Friday, February 15, 2008

General-purpose parallelism

Via Joe Duffy's weblog I just watched an interesting interview with Burton Smith, which is definitely worth sharing. It's about an hour long but here are some key points (many of which we have discussed here in the past):
  • He discusses the "Von Neumann mistake" which has led to problems with scheduling due to shared state in computer programs, and ways to solve these problems
  • Software transactional memory is a potential solution but currently has issues with scalability
  • He is most enthusiastic about functional programming languages. Interestingly he points out that the most commonly used functional languages are Excel and SQL.
  • Existing programming languages cannot be "tweaked" - an entirely new way of writing programs is needed to obtain the necessary levels of productivity
  • He also says that if Microsoft doesn't solve this problem, nobody will. Maybe he's paid to say that, but they are doing some interesting things with .NET, in particular Smith notes that F# is being "productized" and they are working on parallel LINQ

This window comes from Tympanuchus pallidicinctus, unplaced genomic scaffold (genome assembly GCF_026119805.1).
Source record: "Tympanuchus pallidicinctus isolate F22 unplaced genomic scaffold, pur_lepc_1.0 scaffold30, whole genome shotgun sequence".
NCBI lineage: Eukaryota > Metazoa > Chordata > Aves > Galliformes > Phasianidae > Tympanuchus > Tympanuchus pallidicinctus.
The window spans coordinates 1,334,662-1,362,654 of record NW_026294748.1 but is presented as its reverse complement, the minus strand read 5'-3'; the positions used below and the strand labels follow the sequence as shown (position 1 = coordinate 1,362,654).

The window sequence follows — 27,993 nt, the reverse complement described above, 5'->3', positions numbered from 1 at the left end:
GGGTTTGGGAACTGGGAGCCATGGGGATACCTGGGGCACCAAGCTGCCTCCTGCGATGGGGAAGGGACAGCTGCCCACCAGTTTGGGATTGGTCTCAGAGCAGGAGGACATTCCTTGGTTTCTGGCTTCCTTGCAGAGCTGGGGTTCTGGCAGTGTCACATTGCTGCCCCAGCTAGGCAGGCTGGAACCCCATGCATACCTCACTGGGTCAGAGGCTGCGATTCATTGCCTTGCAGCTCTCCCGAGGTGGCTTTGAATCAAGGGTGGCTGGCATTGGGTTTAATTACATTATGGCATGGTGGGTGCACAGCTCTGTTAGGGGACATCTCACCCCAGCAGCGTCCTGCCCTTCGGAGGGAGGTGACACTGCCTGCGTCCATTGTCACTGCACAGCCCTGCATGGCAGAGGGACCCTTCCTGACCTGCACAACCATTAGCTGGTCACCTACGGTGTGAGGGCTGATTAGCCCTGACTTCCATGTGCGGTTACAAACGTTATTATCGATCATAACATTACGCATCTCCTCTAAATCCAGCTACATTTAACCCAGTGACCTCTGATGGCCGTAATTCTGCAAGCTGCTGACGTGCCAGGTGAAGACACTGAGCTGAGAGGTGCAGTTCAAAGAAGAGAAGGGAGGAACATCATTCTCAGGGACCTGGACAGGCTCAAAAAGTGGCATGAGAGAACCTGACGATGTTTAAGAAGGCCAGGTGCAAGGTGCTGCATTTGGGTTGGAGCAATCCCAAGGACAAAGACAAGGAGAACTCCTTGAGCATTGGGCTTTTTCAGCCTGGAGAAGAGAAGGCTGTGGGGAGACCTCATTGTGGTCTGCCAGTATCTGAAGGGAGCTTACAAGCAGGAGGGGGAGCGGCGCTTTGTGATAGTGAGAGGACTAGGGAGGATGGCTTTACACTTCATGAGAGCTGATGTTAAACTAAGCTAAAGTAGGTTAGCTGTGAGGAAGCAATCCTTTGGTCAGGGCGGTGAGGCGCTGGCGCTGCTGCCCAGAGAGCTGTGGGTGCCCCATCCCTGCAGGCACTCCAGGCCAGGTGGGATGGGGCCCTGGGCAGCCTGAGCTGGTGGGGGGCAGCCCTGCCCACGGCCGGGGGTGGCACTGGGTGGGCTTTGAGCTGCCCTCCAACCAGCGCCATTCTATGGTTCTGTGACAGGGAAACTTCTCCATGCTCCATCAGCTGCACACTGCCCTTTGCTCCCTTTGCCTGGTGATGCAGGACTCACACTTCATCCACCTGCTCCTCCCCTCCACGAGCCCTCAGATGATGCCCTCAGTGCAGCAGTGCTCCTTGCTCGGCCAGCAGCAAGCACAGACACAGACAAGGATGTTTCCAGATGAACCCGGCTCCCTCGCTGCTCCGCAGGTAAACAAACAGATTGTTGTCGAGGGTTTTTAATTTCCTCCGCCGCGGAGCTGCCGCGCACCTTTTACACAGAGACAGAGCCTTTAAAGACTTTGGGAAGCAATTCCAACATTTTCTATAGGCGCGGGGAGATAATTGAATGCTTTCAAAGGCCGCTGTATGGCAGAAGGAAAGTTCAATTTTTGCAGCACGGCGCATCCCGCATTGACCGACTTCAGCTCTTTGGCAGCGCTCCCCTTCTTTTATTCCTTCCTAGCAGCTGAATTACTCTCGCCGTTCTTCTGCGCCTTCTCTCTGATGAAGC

1 comment:

Nati Shalom said...

"an entirely new way of writing programs is needed to obtain the necessary levels of productivity"

I agree with the observation that there need to be a different way to handle what i refer to as stateful computation.

I used the following aspects to address this type of issues:

1. Use In-Memory-Data-Grid to store the sate in a high performance shared environment (as alternative to file system or data base).

2. Use parallel query patterns to run query and logic collocated with the data.

3. Use dynamic languages (with or without combination of SQL) as the "new" langague to handle this type of requirements.

There is an interesting example written by a colleague of mine (Uri Cohen) that illustrates the use of dynamic languages for parallel query:

parallel Dynamic languages execution

Another interesting reference shows how you can embed this pattern with Microsoft excel - Excel that scales..

HTH
Nati S.

GigaSpaces
Write Once Scale Anywhere